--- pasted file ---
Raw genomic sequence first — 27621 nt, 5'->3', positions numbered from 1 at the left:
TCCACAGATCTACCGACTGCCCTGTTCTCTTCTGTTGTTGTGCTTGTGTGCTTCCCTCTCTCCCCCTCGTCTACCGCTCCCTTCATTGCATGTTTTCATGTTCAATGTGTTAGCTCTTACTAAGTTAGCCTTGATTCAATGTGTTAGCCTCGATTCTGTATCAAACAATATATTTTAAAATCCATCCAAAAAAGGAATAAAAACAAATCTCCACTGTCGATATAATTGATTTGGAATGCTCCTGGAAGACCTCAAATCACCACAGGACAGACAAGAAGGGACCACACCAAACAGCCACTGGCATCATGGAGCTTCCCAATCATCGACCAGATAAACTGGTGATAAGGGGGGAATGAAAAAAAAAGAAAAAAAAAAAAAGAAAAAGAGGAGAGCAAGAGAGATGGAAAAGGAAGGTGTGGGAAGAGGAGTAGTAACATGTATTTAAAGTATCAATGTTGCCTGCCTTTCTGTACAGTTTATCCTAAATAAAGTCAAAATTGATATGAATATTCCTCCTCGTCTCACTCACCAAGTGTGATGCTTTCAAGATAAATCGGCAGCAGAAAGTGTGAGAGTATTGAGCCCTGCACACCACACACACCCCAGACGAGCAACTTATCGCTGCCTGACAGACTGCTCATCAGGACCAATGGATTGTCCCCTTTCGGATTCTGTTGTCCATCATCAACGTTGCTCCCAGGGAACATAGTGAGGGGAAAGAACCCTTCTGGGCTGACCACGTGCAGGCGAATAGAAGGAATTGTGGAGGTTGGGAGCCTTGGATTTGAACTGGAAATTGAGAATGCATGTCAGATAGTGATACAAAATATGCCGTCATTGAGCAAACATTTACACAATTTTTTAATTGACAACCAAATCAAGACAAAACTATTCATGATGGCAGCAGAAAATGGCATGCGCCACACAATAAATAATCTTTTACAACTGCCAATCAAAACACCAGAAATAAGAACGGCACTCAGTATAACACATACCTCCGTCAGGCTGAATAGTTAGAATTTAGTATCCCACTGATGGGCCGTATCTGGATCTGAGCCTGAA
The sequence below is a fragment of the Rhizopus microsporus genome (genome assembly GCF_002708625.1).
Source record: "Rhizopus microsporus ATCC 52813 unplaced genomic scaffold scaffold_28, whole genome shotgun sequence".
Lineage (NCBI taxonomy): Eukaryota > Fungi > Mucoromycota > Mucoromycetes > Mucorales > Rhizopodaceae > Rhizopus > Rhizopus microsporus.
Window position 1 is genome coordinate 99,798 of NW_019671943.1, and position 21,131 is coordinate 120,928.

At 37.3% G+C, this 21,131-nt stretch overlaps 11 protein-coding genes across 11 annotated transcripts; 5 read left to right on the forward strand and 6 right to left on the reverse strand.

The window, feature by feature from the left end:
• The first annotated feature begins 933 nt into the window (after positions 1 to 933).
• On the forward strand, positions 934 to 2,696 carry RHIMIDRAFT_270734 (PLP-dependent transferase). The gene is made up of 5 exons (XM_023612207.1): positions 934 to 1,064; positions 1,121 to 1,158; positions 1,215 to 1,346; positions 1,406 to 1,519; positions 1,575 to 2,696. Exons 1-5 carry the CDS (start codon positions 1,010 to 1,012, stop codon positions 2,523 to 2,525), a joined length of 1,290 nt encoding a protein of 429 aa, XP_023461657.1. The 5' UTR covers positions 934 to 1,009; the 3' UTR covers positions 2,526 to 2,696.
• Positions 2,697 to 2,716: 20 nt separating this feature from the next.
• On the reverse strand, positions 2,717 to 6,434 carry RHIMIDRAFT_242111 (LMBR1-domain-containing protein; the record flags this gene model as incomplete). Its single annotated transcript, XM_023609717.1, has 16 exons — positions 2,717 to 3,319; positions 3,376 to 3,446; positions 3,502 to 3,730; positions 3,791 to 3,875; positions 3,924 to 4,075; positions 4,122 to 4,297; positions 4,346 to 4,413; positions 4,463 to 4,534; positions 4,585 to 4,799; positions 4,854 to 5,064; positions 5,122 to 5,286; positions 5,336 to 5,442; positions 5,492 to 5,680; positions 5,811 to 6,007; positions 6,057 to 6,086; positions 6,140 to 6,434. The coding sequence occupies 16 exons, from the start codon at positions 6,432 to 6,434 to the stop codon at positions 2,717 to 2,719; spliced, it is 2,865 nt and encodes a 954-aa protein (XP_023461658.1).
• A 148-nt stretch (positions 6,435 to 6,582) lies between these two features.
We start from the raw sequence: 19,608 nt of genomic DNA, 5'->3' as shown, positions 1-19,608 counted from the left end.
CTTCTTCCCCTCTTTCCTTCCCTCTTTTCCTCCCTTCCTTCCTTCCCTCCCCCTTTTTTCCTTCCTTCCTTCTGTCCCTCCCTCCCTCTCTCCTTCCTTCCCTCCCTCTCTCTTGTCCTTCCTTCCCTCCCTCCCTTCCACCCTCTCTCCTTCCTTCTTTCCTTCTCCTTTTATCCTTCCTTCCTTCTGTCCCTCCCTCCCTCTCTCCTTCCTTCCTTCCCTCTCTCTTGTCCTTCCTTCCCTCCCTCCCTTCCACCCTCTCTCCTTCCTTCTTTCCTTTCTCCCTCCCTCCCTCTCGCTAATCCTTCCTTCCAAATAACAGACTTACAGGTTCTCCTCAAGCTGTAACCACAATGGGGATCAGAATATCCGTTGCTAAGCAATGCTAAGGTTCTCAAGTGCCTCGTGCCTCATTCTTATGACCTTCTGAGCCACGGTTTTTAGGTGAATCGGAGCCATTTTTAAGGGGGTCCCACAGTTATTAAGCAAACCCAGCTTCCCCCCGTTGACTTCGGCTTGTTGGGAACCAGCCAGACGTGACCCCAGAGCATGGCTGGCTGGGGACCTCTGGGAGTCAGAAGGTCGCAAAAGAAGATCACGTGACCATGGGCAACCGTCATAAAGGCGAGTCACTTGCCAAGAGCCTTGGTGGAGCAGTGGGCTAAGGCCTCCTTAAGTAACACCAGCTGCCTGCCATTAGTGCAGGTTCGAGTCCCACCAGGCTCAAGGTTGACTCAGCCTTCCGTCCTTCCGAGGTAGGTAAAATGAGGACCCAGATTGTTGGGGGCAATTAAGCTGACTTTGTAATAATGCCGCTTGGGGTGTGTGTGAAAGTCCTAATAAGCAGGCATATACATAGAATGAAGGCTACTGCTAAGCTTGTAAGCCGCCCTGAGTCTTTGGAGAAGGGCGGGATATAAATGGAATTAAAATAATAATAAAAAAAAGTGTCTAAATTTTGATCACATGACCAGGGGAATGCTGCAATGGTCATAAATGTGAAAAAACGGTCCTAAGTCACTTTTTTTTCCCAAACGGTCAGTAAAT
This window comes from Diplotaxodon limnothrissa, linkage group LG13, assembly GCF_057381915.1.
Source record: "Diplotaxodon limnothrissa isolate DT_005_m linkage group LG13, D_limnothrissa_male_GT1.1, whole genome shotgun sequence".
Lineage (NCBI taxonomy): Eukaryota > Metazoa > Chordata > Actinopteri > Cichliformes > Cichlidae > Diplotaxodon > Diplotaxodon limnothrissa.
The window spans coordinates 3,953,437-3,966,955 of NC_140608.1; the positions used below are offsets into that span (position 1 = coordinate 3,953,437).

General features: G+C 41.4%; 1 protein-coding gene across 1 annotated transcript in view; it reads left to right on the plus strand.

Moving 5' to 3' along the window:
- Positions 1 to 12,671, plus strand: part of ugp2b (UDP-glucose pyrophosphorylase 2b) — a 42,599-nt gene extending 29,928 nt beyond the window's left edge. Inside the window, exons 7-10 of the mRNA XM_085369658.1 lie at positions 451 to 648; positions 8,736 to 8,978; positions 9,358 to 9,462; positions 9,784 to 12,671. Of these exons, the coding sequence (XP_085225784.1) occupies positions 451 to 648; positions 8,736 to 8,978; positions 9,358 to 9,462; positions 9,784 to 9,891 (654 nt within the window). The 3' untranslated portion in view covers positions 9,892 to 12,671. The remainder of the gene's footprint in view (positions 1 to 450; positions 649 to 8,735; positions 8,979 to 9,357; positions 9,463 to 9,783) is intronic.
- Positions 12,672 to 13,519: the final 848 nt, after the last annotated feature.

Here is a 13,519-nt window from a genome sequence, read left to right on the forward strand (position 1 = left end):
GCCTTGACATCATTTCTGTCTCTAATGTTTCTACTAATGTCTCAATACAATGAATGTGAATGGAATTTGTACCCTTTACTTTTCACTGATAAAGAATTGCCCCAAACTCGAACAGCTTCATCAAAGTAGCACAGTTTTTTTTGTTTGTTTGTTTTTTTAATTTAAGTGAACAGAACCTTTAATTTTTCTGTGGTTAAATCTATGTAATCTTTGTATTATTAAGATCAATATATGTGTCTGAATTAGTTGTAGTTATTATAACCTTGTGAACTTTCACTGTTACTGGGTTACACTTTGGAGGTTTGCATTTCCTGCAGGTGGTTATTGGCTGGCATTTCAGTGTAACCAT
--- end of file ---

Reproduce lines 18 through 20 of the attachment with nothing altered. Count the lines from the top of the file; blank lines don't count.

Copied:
Lineage (NCBI taxonomy): Eukaryota > Metazoa > Chordata > Actinopteri > Cichliformes > Cichlidae > Diplotaxodon > Diplotaxodon limnothrissa.
The window spans coordinates 3,953,437-3,966,955 of NC_140608.1; the positions used below are offsets into that span (position 1 = coordinate 3,953,437).

General features: G+C 41.4%; 1 protein-coding gene across 1 annotated transcript in view; it reads left to right on the plus strand.